Usage: cycount.pl [options] benchmarks
  -h  --help                          Display this information
  -d  --spec_home  <dir>   Set <dir> as the SPEC2KINT home. Default is $HOME/spec2000
  -l  --log        <filename>  Give a log file name. Default is STDOUT
  benchmarks                   SPEC2KINT benchmarks. Type 'int' for all 12 SPEC2KINT benchmarks


Adding new optimizations or phases

Are there any coding conventions?

Please find the coding convention guideline here. This guideline is designed to stay close to the Pro64 coding style and convention. You can also find documentation on how the compiler handles memory management and various other issues.

How do I add my own tracing options?

One can have either summarized or detailed trace of any specific optimization performed. The traces are dumped to the file xxx.t where xxx.o is the desired output object file. To add your own tracing options, do:


1. Make sure what you want to add is a phase-specific trace flag. Assume your phase is XYZ (a corresponding number xyz can be found in osprey1.0/common/util/tracing.h). It will be used like this:


    ( -Wb,-ttxyz,0xnn is the same )

2. Modify xyz_defs.h to define your flags

    (the minor number above, nn. The major number is mm. ).

    Please add them in the end.


3. Your code using these flags should be like:

      if (Get_Trace(TP_XYZ, YOUR_FLAG)) {



   where Tfile is the file handle of the trace file.

4. common/util/tracing.h is the file of interest to add tracing.

How do I change the driver and related files when I add an optimization?

When you add your phase in the compilers, the following issues are important:

1. Suppose you want to add a phase inside the code generator

2. All files you want to add should have lower-cased file names, with words separated with underscore, such as: if_conv.cxx.

3. You should define (declare) a flag in cg_flags.cxx(.h) controlling whether your phase should be run.

4. You should add an element in arrary Options_IPFEC in cgdriver.cxx describing your flags.

    There are already several flags there, you can take them as examples.

5. Your flags should have prefix: IPFEC_Enable_XXX, such as IPFEC_Enable_If_Conversion.

    At least, they should have prefix: IPFEC_XXX.

6. For other components, they are all similar. The files common/com/xxx_config.h and common/util/flags.{h,c} are files of interest. 

How do I effectively use gdb for debugging the compiler?

1. Your gcc version needs to be 2.95.2 or 2.96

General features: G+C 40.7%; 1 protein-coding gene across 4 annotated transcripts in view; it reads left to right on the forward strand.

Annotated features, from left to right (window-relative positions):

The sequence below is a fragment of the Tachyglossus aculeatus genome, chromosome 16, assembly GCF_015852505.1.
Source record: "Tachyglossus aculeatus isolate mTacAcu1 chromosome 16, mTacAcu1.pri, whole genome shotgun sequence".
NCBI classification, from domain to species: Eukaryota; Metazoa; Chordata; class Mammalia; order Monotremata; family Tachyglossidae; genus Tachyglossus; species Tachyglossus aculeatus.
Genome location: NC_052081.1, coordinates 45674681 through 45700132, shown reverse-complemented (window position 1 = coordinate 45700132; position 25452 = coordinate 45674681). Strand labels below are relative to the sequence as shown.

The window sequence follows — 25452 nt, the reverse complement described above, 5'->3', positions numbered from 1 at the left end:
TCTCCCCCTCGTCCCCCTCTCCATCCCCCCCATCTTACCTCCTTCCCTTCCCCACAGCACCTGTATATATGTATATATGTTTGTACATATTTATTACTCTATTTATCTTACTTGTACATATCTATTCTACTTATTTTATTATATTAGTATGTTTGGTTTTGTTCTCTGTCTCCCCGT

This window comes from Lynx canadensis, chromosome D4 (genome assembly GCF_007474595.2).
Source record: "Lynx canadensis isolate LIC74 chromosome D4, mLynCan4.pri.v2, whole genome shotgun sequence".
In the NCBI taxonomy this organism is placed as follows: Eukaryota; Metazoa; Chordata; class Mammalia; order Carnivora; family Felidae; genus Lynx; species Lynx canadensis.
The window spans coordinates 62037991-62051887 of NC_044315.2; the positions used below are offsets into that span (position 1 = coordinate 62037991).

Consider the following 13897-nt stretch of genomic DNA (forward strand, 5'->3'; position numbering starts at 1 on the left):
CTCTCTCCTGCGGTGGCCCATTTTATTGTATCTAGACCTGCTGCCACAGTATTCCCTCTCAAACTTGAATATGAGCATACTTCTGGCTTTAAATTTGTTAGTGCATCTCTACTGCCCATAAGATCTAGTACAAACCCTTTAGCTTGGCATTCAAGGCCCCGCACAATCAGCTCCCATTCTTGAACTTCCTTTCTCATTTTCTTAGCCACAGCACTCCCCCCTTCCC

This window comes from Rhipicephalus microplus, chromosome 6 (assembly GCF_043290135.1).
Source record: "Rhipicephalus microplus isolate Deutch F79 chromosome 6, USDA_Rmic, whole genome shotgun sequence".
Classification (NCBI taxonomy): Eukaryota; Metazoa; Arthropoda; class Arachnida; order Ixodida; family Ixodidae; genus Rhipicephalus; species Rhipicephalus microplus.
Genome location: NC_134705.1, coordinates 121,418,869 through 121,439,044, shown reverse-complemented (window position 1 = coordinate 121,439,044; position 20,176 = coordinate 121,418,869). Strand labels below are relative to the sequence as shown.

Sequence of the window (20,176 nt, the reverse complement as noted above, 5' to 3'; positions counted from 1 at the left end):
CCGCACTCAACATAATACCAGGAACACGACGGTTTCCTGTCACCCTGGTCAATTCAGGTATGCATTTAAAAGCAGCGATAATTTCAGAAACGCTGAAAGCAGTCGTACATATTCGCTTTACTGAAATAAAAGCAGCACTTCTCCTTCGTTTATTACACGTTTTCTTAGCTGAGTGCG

2. To enable debugging, you can build the entire compiler with


    Or you can build individual components (such as wopt.so) by going into the corresponding targia_xxx directories, and build with "BUILD_OPTIMIZE=DEBUG".

To single step inside the backend components (we'll show the CG portion, other components are similar): 
1. Remember to set the environment variable LD_LIBRARY_PATH. 

       For cross compiler this variable should be set as
           export LD_LIBRARY_PATH=${TOOROOT}/usr/ia64-orc-linux/lib/gcc-lib/ia64-orc-linux/2.0:$LD_LIBRARY_PATH

       For native compiler it should be 

           export  LD_LIBRARY_PATH=${TOOROOT}/usr/lib/gcc-lib/ia64-orc-linux/2.0:$LD_LIBRARY_PATH

2. First run orcc using options " ... -show -keep ... ". It will keep some needed intermediate files. 
   orcc -show -keep kk16.c
   It will print some info like this:

               /home/xyz/orc-2.0/usr/ia64-orc-linux/altbin/gcc -D_LANGUAGE_C -D_SGI_COMPILER_VERSION=10. -D__host_ia32 -D__INLINE_INTRINSICS -D_LP64 -D__ia64=1 kk16.c -E > kk16.i

               /usr/ia64-orc-linux/lib/gcc-lib/ia64-orc-linux/2.0/gfec -O0 -dx -quiet -dumpbase kk16.c kk16.i -o kk16.B

               /usr/ia64-orc-linux/lib/gcc-lib/ia64-orc-linux/2.0/be -PHASE:c -G8 -O0 -TENV:PIC -m1 -INTERNAL:return_val=on -INTERNAL:mldid_mstid=on -INTERNAL:return_info=on -show -TARG:abi=i64 -LANG:=ansi_c -fB,kk16.B -s -fs,kk16.s kk16.c


               Compiling kk16.c (kk16.B) -- Back End

               Compiling main(0)

               /usr/ia64-orc-linux/bin/as kk16.s -o kk16.o

               /usr/ia64-orc-linux/bin/ld -dynamic-linker /lib/ld-linux-ia64.so.2 -rpath-link ...


            3. Now we can use the input file and options for BE as the input to gdb when debugging BE:

                gdb /usr/ia64-orc-linux/lib/gcc-lib/ia64-orc-linux/2.0/be

                (gdb)break be_debug

                (gdb)run -PHASE:c -G8 -O0 -TENV:PIC -m1 -INTERNAL:return_val=on -INTERNAL:mldid_mstid=on -INTERNAL:return_info=on -show -TARG:abi=i64 -LANG:=ansi_c -fB,kk16.B -s -fs,kk16.s kk16.c


            4. After gdb stopped, set another breakpoint and trace into the component that you are interested in.

How do I make sure my new phase is not the cause of unnecessary long compile time?

All optimization phases are timed by the compiler for ease of measurement. Please make your phase timed also.

It's simple and you only need to add two lines in your code, one after entering your phase, for example:


and another before leaving your phase, for example:


and remember to include timing.h in your code.


Naturally, you'll need to define your timing phase, please look at file be/com/timing.h.

After re-compiling, you can get timing info using -Wb,-ti1.